They imagine themselves as basketball or football stars, but those dreams are unlikely to come true. How do we help them to imagine themselves as high-tech workers? The role models exist, but are rare compared to those from the entertainment and sports industries. What we discovered in Glitch is that one way to encourage them to dream of being high tech workers is to make them legitimate high tech workers. Our Glitch students work for real game companies. They realize they can work in the game industry because they already are doing so. And that higher education is the path to making this real.
And now that I realize this was key, I see it everywhere. For example, the Computer Clubhouse Network creates drop-in computer centers in economically less advantaged neighborhoods to encourage these youth to get interested in computer science. My students and I have volunteered at clubhouses in Atlanta from time to time over the years, and we consistently observe one thing: each clubhouse has a computer music suite, and making your own electronic music/rap is by far the most successful clubhouse activity. The clubhouse kids will tell you that they are hoping to become rap stars. They work hard on their music–incredibly hard. Because there’s a dream behind it. The creators of the clubhouse network were hoping the kids would work hard on learning real computing skills, and dream of being part of the computer industry. And that does happen–but much more rarely.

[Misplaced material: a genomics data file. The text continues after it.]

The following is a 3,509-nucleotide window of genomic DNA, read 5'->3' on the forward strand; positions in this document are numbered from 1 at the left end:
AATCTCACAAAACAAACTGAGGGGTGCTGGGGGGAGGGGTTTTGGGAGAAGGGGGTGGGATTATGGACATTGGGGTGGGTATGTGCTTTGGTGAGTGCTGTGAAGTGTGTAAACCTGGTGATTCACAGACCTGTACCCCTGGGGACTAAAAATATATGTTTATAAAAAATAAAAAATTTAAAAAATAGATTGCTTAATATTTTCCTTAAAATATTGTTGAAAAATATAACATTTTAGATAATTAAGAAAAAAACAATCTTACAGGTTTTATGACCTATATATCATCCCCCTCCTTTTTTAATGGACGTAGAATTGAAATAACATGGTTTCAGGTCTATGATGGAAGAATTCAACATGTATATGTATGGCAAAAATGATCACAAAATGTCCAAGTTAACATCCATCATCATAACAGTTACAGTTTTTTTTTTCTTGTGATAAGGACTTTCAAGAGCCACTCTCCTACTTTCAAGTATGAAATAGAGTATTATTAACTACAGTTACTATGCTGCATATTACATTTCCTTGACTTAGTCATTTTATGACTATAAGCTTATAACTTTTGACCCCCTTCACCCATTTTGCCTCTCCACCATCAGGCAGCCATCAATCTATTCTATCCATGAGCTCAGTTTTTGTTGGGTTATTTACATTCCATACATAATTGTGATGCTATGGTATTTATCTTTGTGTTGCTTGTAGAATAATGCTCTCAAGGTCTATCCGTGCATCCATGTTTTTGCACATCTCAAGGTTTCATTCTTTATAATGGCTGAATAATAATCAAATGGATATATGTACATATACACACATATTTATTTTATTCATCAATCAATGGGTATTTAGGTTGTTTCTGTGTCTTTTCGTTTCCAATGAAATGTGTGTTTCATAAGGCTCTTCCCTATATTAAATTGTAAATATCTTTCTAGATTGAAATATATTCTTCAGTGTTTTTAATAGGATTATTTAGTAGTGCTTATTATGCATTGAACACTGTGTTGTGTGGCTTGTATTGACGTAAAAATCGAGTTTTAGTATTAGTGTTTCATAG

The research questions then becomes, how do we help kids from less advantaged backgrounds to embrace dreams with a higher chance of success? The Glitch model embodies a core concept from educational theory: Legitimate Peripheral Participation (LPP). People can learn to be part of a community of practice by starting to do simpler tasks that meaningfully contribute to real work. It’s important that as they do their work, they have a chance to observe the work of more senior members of the community on a day-to-day basis.Over time, they can take on more and more important roles in the community. So here’s my pitch: we should create more opportunities for teenagers to do paid internships with real businesses.
I do work on encouraging kids to get interested in computing, because I’m a computer science professor. And because we have a shortage of computing professionals and a lack of diversity in the computing industry which both hurt the industry. But honestly I don’t care whether teens go into computing or engineering or teaching or finance…. What I hope for the kids and for our society is economic mobility. That whoever you are, if you work hard and stay in school you can build a better life for yourself and your family. It seems to me that LPP is the way to make this happen. Every 16-year-old should have the opportunity to do an internship with a real company. To try out real work, contributing to a real business in a meaningful way. To develop friendships with adult workers who can guide them on realistic career paths. To realize that they can be part of the industry of their choice and contribute meaningfully–because they already are.
NB2: Glitch Game Testers is the creation of Betsy Disalvo. Who you should hire for a faculty position, because she’s brilliant and all this is her work.